Moving from MySQL to CouchDB: Part 2

The follow-up blog post on moving your MySQL applications to CouchDB has been posted on the CouchOne blog. Part 2 digs into a bit more detail on the specifics of views, and how to perform some of the more common operations used in MySQL, such as p…

The follow-up blog post on moving your MySQL applications to CouchDB has been posted on the CouchOne blog. Part 2 digs into a bit more detail on the specifics of views, and how to perform some of the more common operations used in MySQL, such as paging and aggregation in your CouchDB view. You can read Part 2 here

Moving from MySQL to CouchDB: Part 1

I’ve started a little series on how to migrate your MySQL applications and databases over to CouchDB. Most of the process is about how you think about your data, not about the database itself, the application, or the interface to the database stor…

I’ve started a little series on how to migrate your MySQL applications and databases over to CouchDB. Most of the process is about how you think about your data, not about the database itself, the application, or the interface to the database storage. There are some use cases for data storage that lend themselves to the CouchDB document model that provides some advantages over the table-based structure in MySQL. The first part of the series is Moving from MySQL to CouchDB: Part 1.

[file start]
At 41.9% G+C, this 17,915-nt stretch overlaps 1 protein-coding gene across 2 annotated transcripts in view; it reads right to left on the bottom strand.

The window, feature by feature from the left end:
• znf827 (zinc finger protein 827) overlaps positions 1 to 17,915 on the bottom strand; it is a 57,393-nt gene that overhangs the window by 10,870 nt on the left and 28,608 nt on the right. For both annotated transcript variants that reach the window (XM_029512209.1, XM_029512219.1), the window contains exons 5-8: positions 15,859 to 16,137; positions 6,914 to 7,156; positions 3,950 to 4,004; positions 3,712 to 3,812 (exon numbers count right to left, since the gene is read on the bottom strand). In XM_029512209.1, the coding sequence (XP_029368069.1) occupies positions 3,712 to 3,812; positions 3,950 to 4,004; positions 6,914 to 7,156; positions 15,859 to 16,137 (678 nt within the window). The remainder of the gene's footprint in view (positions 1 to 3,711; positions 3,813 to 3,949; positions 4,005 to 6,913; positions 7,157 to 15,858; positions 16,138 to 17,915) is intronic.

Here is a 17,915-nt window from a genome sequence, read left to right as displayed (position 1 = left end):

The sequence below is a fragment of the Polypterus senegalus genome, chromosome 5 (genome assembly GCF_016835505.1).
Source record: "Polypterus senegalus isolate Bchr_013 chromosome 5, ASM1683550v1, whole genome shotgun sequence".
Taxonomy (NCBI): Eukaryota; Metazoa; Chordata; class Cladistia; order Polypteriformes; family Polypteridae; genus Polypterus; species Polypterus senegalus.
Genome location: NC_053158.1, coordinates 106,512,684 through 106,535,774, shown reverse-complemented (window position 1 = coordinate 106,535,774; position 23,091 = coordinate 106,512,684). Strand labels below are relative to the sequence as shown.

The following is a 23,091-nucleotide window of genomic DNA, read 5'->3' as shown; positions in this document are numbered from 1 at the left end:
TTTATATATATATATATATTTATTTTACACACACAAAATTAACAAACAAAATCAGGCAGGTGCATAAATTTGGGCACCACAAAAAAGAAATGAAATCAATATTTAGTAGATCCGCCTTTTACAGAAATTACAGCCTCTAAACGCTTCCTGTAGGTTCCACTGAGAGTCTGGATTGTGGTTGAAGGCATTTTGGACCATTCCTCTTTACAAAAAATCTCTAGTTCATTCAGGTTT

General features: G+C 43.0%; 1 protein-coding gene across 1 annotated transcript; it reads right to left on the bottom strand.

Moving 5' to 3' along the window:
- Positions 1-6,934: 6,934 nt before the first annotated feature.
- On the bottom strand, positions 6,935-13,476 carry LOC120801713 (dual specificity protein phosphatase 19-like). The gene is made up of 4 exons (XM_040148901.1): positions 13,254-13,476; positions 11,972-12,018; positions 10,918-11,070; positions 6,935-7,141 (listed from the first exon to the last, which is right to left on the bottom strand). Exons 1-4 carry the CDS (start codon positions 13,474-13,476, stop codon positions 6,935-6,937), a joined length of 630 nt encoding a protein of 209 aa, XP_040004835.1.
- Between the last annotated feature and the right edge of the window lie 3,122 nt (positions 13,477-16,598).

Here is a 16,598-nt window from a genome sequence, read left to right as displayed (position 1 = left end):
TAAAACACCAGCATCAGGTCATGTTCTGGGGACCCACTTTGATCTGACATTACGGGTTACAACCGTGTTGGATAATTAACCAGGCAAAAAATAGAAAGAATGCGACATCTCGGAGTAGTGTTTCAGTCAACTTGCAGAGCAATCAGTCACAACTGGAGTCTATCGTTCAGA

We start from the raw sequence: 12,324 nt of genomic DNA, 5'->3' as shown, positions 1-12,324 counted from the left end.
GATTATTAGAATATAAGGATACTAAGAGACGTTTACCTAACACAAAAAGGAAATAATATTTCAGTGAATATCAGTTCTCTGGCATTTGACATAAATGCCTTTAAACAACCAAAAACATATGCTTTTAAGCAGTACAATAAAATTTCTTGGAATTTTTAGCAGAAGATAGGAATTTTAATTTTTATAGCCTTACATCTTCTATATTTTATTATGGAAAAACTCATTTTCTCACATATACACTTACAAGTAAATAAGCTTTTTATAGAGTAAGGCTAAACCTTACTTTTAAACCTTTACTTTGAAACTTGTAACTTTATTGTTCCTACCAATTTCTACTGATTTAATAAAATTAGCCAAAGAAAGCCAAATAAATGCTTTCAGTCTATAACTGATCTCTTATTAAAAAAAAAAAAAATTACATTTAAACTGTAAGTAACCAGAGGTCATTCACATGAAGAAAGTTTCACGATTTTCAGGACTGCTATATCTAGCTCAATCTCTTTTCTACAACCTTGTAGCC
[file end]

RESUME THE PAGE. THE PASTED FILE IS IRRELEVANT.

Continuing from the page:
Left MySQL/Joined CouchOne

For many people this will be old news, but I guess It thought I should put up something official. At the end of September, I left MySQL/Sun/Oracle – that wasn’t an easy decision, mostly because I loved my job. It’s difficult to stop doing somethin…

For many people this will be old news, but I guess It thought I should put up something official. At the end of September, I left MySQL/Sun/Oracle – that wasn’t an easy decision, mostly because I loved my job. It’s difficult to stop doing something that you enjoy so thoroughly and, over the years, have been so involved in. I did more than just get involved in the docs, I helped out with advice for different departments, worked on areas like DTrace, and of course helped write the documentation and enhanced many of the tools that enabled us to build such brilliant documentation. I managed to work with some amazing people, most of all the rest of my team who worked so hard to produce the manuals and content. The impetus to leave came from an opportunity to work with another excellent team on a different database, namely CouchDB. CouchDB reminds me of my early database work working on freeform text databases, with a nice open and easy structure, but with ways of getting standardized information out. I’ve joined CouchOne as Vice President of Documentation. The core of that is building an entirely new suite of documentation, starting from the ground up with everything from the build environment for the docs, to the content itself. Longer term there are lots of other things we are working on, but it will hang off that core reference documentation.